Ron Paul on The Second Amendment

Last Updated : Jan 12, 2012

Summary

Congressman Paul is a strong supporter of the second amendment. He notes that the founding fathers did want Americans to own firearms for hunting, but that they also understood the need for each person to protect themselves and the need for the populace to overthrow a potential tyrannical government.

In 2003, Congressman Paul introduced legislation to remove the 5 day waiting period to own guns and to remove the "instant" background check at gun shows. He notes that this instant check allows the government to create a database of gun owners.

Congressman Paul has warned that the UN and other entities do not like the second amendment and with national politicians avoiding the issue of gun control as a known loser, these foreign entities represent the greatest threat to the second amendment.

Congressman Paul opposed the DC gun ban and supported the Supreme Court's ruling in DC vs Heller to overturn the ban. He noted prior to the ruling that if the court found the restriction reasonable, the second amendment would indeed be in trouble.

Congressman Paul has repeatedly stated that an armed society produces less crime than an unarmed society. He points to DC as having a high crime rate and a large number of restrictions on guns. He has also noted that people need to stop believing that the government will protect them in all cases. He notes that if the pilots on airplanes were known to be armed or the airline policies would have been to fight back against terrorists, then the 9/11 attacks may not have occurred.

While in office, Congressman Paul has voted against every gun law that has come up for a vote. This includes an amendment to close the loophole for background checks at gun shows, an amendment to  to allow a lawsuit against the seller if the seller should have known the purchaser intended to use the gun illegally, and an amendment to permit lawsuits for negligence purposes.

Despite being a supporter of the second amendment, Congressman Paul voted against the Protection in Lawful Commerce Act. He explains this vote by noting that establishing such a law in civil liability was outside the bounds of the federal government according to the Constitution. While he supported the intent, he opposed the law.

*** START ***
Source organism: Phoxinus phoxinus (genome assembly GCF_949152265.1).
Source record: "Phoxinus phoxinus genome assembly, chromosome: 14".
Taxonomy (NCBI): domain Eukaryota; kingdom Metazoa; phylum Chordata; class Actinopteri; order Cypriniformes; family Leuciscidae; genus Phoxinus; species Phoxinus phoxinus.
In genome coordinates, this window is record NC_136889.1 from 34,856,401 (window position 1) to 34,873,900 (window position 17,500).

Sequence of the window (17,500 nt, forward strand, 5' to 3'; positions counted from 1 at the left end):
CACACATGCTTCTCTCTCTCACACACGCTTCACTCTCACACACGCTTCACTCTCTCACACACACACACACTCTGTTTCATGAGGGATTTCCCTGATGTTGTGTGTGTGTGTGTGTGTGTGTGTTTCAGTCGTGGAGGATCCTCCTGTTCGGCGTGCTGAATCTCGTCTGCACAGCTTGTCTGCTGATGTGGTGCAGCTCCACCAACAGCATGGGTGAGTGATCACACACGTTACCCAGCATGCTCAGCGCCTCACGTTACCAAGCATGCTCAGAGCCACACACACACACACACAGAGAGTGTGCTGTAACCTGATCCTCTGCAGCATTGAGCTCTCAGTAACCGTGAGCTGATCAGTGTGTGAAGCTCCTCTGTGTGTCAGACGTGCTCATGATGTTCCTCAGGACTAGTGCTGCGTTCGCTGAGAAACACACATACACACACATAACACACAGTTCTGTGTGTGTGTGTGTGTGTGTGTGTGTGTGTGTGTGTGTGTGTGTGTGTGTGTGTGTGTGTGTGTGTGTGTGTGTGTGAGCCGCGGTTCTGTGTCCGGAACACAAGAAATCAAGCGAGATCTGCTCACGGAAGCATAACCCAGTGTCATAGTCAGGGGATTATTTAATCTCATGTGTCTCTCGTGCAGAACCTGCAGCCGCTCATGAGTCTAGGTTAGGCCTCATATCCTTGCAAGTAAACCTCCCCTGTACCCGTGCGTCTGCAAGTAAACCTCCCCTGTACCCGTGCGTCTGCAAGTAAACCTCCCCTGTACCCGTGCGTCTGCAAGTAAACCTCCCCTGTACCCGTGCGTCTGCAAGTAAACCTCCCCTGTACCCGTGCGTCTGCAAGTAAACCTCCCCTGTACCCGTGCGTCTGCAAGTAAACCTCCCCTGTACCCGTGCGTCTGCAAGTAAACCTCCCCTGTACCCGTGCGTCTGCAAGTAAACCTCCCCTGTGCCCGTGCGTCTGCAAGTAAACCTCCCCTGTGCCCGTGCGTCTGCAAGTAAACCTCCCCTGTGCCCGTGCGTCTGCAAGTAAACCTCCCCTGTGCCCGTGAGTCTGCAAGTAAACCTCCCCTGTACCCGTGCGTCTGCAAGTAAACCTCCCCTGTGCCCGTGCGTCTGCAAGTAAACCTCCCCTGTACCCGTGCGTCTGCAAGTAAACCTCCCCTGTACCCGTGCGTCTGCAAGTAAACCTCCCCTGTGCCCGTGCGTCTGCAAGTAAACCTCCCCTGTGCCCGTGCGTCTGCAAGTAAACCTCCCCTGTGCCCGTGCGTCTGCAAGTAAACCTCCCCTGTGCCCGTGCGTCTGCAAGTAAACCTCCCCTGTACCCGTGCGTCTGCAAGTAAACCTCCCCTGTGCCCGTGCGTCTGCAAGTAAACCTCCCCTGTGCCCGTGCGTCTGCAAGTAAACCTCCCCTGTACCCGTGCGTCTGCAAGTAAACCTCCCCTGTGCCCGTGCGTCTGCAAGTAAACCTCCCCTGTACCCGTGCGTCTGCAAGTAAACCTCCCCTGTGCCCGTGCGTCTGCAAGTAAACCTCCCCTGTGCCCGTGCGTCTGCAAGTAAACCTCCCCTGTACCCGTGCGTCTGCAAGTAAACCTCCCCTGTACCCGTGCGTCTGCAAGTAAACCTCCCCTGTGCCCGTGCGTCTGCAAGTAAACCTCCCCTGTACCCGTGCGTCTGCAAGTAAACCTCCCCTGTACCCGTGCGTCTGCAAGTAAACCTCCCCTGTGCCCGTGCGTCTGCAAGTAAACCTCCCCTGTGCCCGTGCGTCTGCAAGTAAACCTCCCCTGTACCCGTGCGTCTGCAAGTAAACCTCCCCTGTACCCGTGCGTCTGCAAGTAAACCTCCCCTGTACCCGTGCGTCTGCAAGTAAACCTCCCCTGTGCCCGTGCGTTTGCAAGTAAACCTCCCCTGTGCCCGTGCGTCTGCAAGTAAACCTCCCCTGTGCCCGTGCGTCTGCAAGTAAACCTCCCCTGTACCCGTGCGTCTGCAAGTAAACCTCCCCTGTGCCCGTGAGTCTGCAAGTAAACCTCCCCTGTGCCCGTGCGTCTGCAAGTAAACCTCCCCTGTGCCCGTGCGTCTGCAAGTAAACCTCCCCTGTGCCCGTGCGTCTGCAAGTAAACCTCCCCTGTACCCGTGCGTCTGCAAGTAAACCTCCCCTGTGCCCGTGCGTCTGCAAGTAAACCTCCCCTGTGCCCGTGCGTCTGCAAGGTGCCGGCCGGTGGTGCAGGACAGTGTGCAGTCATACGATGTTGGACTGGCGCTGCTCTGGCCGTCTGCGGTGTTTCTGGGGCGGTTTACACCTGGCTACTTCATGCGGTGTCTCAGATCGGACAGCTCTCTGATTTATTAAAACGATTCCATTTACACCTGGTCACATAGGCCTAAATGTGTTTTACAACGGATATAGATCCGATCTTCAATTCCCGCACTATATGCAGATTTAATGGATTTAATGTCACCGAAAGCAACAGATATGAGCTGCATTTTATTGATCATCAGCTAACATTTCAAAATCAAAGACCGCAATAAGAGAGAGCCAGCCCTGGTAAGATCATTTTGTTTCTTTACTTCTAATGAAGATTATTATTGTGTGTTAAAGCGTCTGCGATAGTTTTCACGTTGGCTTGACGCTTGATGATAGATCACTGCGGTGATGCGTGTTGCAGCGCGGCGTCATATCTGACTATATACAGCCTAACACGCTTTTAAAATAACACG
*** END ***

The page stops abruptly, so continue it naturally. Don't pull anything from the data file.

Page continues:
During his time in office, Congressman Paul has also sponsored or co-sponsored a number of pro gun rights bills. These include co-sponsoring legislation to restore second amendment rights to D.C., sponsoring legislation to repeal the assault weapons ban and repeal the waiting period (2003), and sponsoring legislation to repeal the Brady Bill.

 

Restore the Second Amendment

In January of 2003, Congressman Paul spoke on the House floor about legislation that he was introducing to eliminate the 5 day waiting period and the instant background check.

 

Protection in Lawful Commerce

In April of 2003, Congressman Paul issued a statement noting his reasons for voting against the Protection in Lawful Commerce Act. Congressman Paul notes that while he sympathizes with the proponents of the legislation, the bill exceeds the Constitutional limits concerning civil liability.

 

World Wide Gun Control Movement

In June of 2006, Congressman Paul used his "Texas Talk" address to discuss the gun control movement that is being put in place world wide.

 

The DC Gun Ban

In March of 2007, Congressman Paul used his "Texas Talk" address to discuss the DC gun ban that had recently passed a federal court.

In February of 2008, Congressman Paul issued a press statement noting a letter that he and other Congressmen had sent to President Obama asking him to sign on to an amicus brief in support of ending the DC gun ban.

Also in February of 2008, Congressman Paul used his "Texas Talk" to address the situation concerning the DC gun ban.

In June of 2008, Congressman Paul issued a press statement noting his support for the decision that the DC gun ban was unconstitutional in the Heller case.

 

Campaign Video